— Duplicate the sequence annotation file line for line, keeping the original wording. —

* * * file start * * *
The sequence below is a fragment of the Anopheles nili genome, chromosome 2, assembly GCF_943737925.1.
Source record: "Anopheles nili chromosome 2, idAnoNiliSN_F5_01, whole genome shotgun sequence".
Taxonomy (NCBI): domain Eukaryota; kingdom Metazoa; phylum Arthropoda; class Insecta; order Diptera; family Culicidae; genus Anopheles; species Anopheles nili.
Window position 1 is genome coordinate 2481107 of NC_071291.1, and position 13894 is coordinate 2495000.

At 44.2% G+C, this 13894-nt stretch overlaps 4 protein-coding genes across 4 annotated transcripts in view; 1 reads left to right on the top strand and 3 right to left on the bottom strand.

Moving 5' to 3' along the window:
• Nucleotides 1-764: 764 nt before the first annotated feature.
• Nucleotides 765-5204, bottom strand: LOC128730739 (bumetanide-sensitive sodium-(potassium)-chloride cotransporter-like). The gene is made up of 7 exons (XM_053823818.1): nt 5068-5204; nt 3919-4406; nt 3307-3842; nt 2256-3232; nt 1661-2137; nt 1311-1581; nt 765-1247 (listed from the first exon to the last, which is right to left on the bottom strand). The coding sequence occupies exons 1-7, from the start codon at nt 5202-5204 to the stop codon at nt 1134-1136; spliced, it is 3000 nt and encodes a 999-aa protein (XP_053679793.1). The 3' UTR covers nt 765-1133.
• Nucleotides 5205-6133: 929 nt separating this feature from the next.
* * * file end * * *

The sequence below is a fragment of the Anopheles nili genome, chromosome 2, assembly GCF_943737925.1.
Source record: "Anopheles nili chromosome 2, idAnoNiliSN_F5_01, whole genome shotgun sequence".
Taxonomy (NCBI): domain Eukaryota; kingdom Metazoa; phylum Arthropoda; class Insecta; order Diptera; family Culicidae; genus Anopheles; species Anopheles nili.
Window position 1 is genome coordinate 2481107 of NC_071291.1, and position 13894 is coordinate 2495000.

At 44.2% G+C, this 13894-nt stretch overlaps 4 protein-coding genes across 4 annotated transcripts in view; 1 reads left to right on the top strand and 3 right to left on the bottom strand.

Moving 5' to 3' along the window:
• Nucleotides 1-764: 764 nt before the first annotated feature.
• Nucleotides 765-5204, bottom strand: LOC128730739 (bumetanide-sensitive sodium-(potassium)-chloride cotransporter-like). The gene is made up of 7 exons (XM_053823818.1): nt 5068-5204; nt 3919-4406; nt 3307-3842; nt 2256-3232; nt 1661-2137; nt 1311-1581; nt 765-1247 (listed from the first exon to the last, which is right to left on the bottom strand). The coding sequence occupies exons 1-7, from the start codon at nt 5202-5204 to the stop codon at nt 1134-1136; spliced, it is 3000 nt and encodes a 999-aa protein (XP_053679793.1). The 3' UTR covers nt 765-1133.
• Nucleotides 5205-6133: 929 nt separating this feature from the next.